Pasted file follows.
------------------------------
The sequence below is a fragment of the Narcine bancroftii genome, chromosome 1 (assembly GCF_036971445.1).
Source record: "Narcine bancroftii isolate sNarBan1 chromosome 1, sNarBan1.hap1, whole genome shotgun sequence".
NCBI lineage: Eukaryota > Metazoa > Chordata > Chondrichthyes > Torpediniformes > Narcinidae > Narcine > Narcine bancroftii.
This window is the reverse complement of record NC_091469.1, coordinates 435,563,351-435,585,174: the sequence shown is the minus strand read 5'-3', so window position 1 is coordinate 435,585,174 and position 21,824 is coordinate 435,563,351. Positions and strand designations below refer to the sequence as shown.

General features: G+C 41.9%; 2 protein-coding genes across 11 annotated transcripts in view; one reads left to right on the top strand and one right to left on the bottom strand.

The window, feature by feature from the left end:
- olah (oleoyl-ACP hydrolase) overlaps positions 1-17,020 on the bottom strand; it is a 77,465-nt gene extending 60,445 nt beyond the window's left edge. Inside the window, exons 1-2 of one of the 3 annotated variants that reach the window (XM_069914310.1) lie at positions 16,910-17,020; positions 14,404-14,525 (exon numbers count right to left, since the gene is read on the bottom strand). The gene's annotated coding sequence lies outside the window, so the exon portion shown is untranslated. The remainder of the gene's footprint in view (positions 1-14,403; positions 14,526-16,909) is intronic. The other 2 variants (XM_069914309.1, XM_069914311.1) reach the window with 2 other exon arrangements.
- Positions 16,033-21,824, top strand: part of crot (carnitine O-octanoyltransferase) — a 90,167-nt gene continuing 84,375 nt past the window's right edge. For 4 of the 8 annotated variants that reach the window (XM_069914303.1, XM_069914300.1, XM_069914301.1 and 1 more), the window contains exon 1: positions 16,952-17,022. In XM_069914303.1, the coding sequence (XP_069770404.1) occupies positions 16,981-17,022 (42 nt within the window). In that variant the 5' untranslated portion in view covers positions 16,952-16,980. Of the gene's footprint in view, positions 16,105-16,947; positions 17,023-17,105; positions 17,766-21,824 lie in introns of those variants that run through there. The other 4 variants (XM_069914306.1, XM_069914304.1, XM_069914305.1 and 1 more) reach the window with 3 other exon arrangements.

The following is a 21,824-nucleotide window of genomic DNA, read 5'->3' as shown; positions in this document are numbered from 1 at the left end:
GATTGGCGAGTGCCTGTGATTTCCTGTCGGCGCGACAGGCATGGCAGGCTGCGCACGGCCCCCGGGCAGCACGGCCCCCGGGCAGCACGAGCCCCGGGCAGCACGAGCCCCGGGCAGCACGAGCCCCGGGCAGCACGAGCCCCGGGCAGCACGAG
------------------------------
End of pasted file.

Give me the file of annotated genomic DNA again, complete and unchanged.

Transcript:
The sequence below is a fragment of the Narcine bancroftii genome, chromosome 1 (assembly GCF_036971445.1).
Source record: "Narcine bancroftii isolate sNarBan1 chromosome 1, sNarBan1.hap1, whole genome shotgun sequence".
NCBI lineage: Eukaryota > Metazoa > Chordata > Chondrichthyes > Torpediniformes > Narcinidae > Narcine > Narcine bancroftii.
This window is the reverse complement of record NC_091469.1, coordinates 435,563,351-435,585,174: the sequence shown is the minus strand read 5'-3', so window position 1 is coordinate 435,585,174 and position 21,824 is coordinate 435,563,351. Positions and strand designations below refer to the sequence as shown.

General features: G+C 41.9%; 2 protein-coding genes across 11 annotated transcripts in view; one reads left to right on the top strand and one right to left on the bottom strand.

The window, feature by feature from the left end:
- olah (oleoyl-ACP hydrolase) overlaps positions 1-17,020 on the bottom strand; it is a 77,465-nt gene extending 60,445 nt beyond the window's left edge. Inside the window, exons 1-2 of one of the 3 annotated variants that reach the window (XM_069914310.1) lie at positions 16,910-17,020; positions 14,404-14,525 (exon numbers count right to left, since the gene is read on the bottom strand). The gene's annotated coding sequence lies outside the window, so the exon portion shown is untranslated. The remainder of the gene's footprint in view (positions 1-14,403; positions 14,526-16,909) is intronic. The other 2 variants (XM_069914309.1, XM_069914311.1) reach the window with 2 other exon arrangements.
- Positions 16,033-21,824, top strand: part of crot (carnitine O-octanoyltransferase) — a 90,167-nt gene continuing 84,375 nt past the window's right edge. For 4 of the 8 annotated variants that reach the window (XM_069914303.1, XM_069914300.1, XM_069914301.1 and 1 more), the window contains exon 1: positions 16,952-17,022. In XM_069914303.1, the coding sequence (XP_069770404.1) occupies positions 16,981-17,022 (42 nt within the window). In that variant the 5' untranslated portion in view covers positions 16,952-16,980. Of the gene's footprint in view, positions 16,105-16,947; positions 17,023-17,105; positions 17,766-21,824 lie in introns of those variants that run through there. The other 4 variants (XM_069914306.1, XM_069914304.1, XM_069914305.1 and 1 more) reach the window with 3 other exon arrangements.

The following is a 21,824-nucleotide window of genomic DNA, read 5'->3' as shown; positions in this document are numbered from 1 at the left end:
GATTGGCGAGTGCCTGTGATTTCCTGTCGGCGCGACAGGCATGGCAGGCTGCGCACGGCCCCCGGGCAGCACGGCCCCCGGGCAGCACGAGCCCCGGGCAGCACGAGCCCCGGGCAGCACGAGCCCCGGGCAGCACGAGCCCCGGGCAGCACGAG